Western foreign policy towards the regions is still stuck in various simplistic gambits from the Cold War era and a complacency that easily lends itself to the ‘strong man ensures stability’ narrative that for so long has been the staple of conversations and calculations of relations to the Middle East.

R&D: Western foreign policy leaders often face a tension between realpolitik pragmatism and moral idealism. This seems especially true when it comes to diplomatic engagement in the MENA region, where hard power strategic interests seem to constantly collide with the desire to promote human rights and liberal democracy. What guidance do you have for Western diplomats as they consider these tensions?

Parsi: Your question points to the credibility gap that Western countries struggle with, as most of them are used to the status quo and fear novelty that is unpredictable and admittedly would start off with some instability. But as long as realpolitik simply means selling arms to various countries in there region for domestic use or deterrence build up (which in reality only heightens tensions), then this gap will remain. There is no single remedy for this, but a good start would be to study the countries and their social and political forces without prejudice. Don’t think in terms of ‘Islam’, study and interact with Muslims (practice rather than theory). Don’t think everything or nothing is religion, or that it is inherently separate from politics (or not!). And don’t think you can argue for political and civil rights and leave social and economic rights to the ‘market’. That bifurcation works when trying to pedagogically teach students about human rights, but that is not how actual humans live their lives.

R&D: As we have seen again recently, violent attacks committed by Muslims in Western countries lead to renewed calls to get tough on Islamic extremism and even to restrict the numbers of Muslim immigrants and refugees. This then feeds perceptions that Western countries are Islamophobic, which feeds right into Islamist narratives about the West. How can Western policymakers help to break this vicious cycle?

Parsi: They have failed quite miserably so far. For several reasons. They accede to the narrative of immigrants vs. natives in terms of values and behaviour. They avoid having to contradict the sections of their electorate that peddle rumours and lies spread through social media. In a sense their domestic failure mirrors the failure of their foreign policy towards the region: they have neglected their own underclass, instead assuming that the great shifts of a globalised economy will magically benefit everyone. This combined with a neglect of how to integrate immigrant communities has led to segmented societies where far-right nationalism mobilises the anti-elite resentment of the white population, but redirects it against the immigrant section of society. The Islamists in turn mobilise (a relatively small) disaffected section of Muslim immigrants against mainstream society and the state. Some then go further down the rabbit hole and become jihadists.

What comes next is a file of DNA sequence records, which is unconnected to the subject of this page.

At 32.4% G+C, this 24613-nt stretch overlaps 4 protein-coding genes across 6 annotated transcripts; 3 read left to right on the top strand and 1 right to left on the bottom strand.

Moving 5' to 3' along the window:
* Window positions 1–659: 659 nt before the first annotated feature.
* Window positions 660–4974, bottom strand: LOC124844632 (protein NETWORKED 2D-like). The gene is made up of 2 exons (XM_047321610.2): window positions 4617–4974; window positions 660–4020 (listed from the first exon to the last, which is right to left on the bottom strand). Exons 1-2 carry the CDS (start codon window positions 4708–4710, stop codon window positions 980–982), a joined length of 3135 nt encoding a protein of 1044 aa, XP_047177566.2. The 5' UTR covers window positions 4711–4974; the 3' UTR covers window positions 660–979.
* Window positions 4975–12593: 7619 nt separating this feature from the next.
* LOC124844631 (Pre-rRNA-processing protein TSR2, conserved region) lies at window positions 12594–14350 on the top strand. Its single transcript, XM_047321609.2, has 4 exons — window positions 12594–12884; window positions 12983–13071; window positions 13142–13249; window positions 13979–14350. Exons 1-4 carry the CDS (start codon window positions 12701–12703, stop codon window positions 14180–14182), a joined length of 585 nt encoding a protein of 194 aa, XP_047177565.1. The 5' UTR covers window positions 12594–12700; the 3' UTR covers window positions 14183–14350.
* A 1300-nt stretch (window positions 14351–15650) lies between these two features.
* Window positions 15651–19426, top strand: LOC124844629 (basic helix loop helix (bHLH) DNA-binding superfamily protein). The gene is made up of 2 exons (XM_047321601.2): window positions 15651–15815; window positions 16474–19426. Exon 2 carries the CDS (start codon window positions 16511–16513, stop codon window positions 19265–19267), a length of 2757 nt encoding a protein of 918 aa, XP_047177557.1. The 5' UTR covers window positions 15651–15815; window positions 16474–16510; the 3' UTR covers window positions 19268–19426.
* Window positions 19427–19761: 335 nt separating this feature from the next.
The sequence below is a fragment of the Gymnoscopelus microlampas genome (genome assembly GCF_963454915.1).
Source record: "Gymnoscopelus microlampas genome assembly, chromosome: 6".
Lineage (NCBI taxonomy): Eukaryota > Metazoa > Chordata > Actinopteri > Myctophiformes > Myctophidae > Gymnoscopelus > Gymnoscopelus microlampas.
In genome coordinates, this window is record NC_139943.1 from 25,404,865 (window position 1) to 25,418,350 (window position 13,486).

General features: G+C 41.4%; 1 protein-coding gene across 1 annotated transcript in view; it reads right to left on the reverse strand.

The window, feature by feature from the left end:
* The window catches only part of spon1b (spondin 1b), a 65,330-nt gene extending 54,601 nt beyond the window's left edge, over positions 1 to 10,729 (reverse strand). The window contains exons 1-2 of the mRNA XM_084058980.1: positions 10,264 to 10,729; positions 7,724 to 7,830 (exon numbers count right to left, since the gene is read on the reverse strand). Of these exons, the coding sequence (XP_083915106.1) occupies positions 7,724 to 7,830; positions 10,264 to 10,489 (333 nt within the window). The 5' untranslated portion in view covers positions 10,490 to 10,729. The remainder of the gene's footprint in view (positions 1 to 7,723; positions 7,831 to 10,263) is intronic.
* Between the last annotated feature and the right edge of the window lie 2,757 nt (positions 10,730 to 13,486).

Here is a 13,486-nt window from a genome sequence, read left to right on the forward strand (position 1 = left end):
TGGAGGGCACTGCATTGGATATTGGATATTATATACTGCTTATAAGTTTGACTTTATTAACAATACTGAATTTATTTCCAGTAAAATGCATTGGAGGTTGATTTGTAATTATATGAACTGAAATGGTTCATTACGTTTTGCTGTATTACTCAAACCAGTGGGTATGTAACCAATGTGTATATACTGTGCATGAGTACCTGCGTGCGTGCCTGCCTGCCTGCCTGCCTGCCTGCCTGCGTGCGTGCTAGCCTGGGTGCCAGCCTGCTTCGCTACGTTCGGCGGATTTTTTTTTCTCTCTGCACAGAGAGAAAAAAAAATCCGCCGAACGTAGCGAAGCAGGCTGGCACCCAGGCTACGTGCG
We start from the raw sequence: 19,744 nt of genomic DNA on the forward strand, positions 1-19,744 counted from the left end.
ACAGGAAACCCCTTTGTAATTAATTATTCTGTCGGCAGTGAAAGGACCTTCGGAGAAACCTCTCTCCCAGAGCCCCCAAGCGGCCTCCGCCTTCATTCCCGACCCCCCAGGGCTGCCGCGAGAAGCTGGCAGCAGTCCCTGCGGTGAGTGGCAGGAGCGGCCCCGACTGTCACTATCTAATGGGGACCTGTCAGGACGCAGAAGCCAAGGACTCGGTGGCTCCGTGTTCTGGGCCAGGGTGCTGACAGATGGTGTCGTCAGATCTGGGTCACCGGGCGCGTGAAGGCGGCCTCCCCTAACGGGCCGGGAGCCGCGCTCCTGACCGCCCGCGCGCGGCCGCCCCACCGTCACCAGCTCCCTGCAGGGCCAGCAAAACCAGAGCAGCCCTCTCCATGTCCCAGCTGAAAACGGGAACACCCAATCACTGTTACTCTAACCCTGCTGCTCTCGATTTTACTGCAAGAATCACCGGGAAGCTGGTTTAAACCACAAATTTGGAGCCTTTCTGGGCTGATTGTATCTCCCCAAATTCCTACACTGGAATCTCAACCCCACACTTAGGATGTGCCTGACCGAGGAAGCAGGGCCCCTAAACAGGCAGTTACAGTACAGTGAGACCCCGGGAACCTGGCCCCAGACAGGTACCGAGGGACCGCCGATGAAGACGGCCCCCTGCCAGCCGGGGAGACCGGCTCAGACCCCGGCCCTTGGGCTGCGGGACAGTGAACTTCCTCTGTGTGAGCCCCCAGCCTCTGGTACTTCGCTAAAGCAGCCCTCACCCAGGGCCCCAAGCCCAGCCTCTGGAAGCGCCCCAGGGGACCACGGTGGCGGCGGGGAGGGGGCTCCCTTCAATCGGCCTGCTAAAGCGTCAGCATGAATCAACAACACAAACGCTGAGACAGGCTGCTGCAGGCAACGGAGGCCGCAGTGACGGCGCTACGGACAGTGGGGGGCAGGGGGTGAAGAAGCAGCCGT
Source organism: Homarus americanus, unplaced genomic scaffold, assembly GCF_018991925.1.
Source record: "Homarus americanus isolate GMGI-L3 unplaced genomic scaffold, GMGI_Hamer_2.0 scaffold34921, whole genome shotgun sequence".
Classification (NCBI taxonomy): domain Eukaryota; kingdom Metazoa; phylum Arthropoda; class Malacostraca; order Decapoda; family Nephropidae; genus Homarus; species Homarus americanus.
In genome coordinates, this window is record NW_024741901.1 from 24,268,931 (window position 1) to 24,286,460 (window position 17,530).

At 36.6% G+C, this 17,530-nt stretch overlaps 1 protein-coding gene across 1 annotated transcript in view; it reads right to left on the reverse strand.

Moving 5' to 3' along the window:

This is no longer a question of perceptions but of political and sociological realities in Western countries. And these are not issues that can be remedied through marches or proclamations. Nor will draconian legal measures resolve the tensions. It will require a sustained principled conversation about the social, political and economic contract – for everyone.

R&D: With the election of Joe Biden, what do you see as the future of the Iran nuclear deal? Do things just revert back to the pre-Trump status quo, or has too much changed in the past four years?

Parsi: The pre-Trump world is gone. While Biden has signalled that he wants to return to the JCPOA he is also surrounded by people conditioned by political calculations and schemes that are too clever by half – some argue Biden should use the ‘leverage’ Trump supposedly has amassed to extract further concessions from Iran. That is a dead end. The United States needs to return to the agreement and Iran needs to go back to full compliance. Only then can the trust in the US be restored and they can hopefully address other issues.